Strong economic numbers mean Congress has to pause spending

Strong economic numbers mean Congress has to pause spending
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The tide has turned in the economy. Jobs are coming back and Americans are returning to work. The latest figures make it clear that the nation is on the road to recovery, with a decline in unemployment. In staying with the trend under President TrumpDonald John TrumpDeSantis on Florida schools reopening: 'If you can do Walmart,' then 'we absolutely can do schools' NYT editorial board calls for the reopening of schools with help from federal government's 'checkbook' Mueller pens WaPo op-ed: Roger Stone 'remains a convicted felon, and rightly so' MORE of surpassing expectations, the jobs report blew the predictions out of the water. Instead of 8 million additional lost jobs, as some estimated, gross employment rose by more than 2 million jobs, and unemployment fell to 13 percent. What could be next?

Let us see if Congress takes this great news to heart and uses some time to reassess its coronavirus response. The latest figures tell us that further spending is unnecessary. Workers and businesses across the country are powering the economy rather than corporate bailouts and aid packages. As the economy restarts, the need for more stimulus evaporates.

We are not out of the woods yet, as more spending seems inevitable. But Congress has to keep spending down and target funding where it will be needed the most, such as hospitals and health care facilities. At the same time, businesses will open responsibly. Americans get far less credit than they deserve for taking this pandemic seriously without all the lockdown restrictions. I am confident employers will take all steps to keep workers safe and protect members of society who face the greatest risk.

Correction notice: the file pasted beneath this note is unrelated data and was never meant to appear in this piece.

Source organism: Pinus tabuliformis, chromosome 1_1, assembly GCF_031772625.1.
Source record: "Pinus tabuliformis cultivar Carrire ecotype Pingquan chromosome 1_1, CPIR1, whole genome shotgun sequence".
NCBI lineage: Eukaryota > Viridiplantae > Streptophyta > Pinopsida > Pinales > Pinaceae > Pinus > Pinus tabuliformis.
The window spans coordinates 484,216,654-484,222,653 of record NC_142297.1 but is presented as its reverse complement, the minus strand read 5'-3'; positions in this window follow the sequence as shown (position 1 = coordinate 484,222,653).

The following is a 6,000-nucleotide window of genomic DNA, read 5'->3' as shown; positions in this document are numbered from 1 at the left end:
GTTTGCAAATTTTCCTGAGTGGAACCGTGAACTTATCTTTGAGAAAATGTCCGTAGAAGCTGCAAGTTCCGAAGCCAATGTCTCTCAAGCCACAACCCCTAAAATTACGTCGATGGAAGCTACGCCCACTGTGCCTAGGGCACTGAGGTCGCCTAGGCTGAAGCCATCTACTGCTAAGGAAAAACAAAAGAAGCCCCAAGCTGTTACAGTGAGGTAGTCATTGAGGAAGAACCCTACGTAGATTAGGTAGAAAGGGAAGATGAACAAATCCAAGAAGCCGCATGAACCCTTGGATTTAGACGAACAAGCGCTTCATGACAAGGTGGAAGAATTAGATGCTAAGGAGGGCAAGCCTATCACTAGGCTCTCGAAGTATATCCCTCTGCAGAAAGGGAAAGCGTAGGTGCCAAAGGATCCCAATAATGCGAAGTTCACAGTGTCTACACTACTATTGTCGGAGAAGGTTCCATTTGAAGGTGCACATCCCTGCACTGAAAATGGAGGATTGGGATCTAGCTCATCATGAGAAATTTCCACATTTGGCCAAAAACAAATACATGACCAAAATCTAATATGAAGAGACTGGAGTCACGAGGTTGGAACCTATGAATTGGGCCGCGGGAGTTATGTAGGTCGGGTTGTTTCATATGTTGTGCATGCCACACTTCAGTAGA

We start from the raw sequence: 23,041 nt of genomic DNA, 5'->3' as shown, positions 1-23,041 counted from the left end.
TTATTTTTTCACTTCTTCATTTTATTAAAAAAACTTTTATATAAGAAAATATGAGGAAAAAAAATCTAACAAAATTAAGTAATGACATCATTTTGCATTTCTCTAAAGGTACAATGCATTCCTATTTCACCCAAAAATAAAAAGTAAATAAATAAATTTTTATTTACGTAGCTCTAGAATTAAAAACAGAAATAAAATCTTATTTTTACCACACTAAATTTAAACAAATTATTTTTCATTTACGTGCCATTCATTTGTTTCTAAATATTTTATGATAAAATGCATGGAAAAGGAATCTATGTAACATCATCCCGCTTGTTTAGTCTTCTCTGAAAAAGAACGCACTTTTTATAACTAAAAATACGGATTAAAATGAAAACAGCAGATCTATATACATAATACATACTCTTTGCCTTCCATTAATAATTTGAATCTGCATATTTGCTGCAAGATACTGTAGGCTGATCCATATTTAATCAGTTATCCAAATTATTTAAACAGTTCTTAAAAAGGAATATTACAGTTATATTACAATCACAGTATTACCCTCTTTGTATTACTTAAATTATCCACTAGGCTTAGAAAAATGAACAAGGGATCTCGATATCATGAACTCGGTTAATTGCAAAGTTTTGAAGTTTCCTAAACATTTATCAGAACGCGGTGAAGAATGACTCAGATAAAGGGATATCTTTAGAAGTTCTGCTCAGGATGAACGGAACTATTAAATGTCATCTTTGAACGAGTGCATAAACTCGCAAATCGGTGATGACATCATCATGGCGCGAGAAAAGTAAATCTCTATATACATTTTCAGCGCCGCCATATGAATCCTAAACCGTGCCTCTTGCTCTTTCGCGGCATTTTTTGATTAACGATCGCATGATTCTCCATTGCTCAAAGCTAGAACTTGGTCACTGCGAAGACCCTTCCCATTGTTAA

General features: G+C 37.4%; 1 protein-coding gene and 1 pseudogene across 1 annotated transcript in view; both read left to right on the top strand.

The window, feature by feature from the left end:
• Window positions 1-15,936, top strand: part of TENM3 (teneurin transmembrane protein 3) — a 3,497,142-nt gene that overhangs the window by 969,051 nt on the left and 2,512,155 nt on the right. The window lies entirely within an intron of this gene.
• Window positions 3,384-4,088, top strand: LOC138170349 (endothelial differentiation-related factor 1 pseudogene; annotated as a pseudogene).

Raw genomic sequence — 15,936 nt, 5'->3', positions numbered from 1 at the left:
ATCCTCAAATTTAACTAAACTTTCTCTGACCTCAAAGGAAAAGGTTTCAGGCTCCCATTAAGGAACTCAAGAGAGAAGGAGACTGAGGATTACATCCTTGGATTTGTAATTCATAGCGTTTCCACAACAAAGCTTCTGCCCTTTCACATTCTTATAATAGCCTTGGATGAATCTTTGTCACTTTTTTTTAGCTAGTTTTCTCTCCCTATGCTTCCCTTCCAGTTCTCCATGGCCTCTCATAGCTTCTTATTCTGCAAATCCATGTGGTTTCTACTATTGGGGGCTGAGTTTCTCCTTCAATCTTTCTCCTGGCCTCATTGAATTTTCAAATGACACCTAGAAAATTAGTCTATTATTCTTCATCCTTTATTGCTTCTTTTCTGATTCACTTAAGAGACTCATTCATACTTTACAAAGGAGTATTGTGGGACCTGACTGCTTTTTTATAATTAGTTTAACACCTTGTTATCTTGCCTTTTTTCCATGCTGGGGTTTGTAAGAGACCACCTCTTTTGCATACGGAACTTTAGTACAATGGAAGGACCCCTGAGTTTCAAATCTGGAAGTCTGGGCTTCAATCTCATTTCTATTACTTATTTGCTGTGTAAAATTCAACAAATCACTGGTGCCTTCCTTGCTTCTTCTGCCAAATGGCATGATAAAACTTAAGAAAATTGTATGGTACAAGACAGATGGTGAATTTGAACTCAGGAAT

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To help speed our recovery, Congress has other fiscal options on the table besides massive spending bills. A payroll tax holiday and capital gains tax relief would give workers the help they need and businesses the freedom to operate. The coronavirus is a big gift to bankruptcy attorneys. We need substantial liability shields for businesses, or else trial lawyers will have a field day by sending even more businesses into bankruptcy. By providing businesses with a liability shield, we would be granting the much needed regulatory certainty to a country that is plagued by uncertainty.

Another fantastic option for lawmakers to spur our recovery would be the introduction of a capital gains tax holiday. Although the stock market has begun to rebound, investment has been incredibly stifled for the past few months amid the pandemic. As Jason Pye, our vice president of legislative affairs, explained, “A capital gains tax holiday for stocks purchased during the crisis and in its immediate aftermath will incentivize more investment and, in turn, help retirement accounts recover from the recent losses and supply many businesses with the necessary capital to expand.”

We have to let the private sector take the lead on rebuilding the economy rather than the central planners in Washington. If they are left unchecked, elected officials will continue to spend. Politicians love to spend taxpayer dollars as it is the easy way out. The coronavirus gave them the pretext to take more control over our lives. Massive spending bills continue to hand Congress and even unelected bureaucrats far more of the same.

The latest jobs report indicates that the nation has begun to rebound. As we predicted, restarting businesses worked, yet many states lag behind. Much remains to be done to push the economy back on track. Congress must take all these signs as evidence that future stimulus is not needed. But if spending will be inevitable, then it has to be done carefully.

Adam Brandon is president of the nonprofit organization FreedomWorks.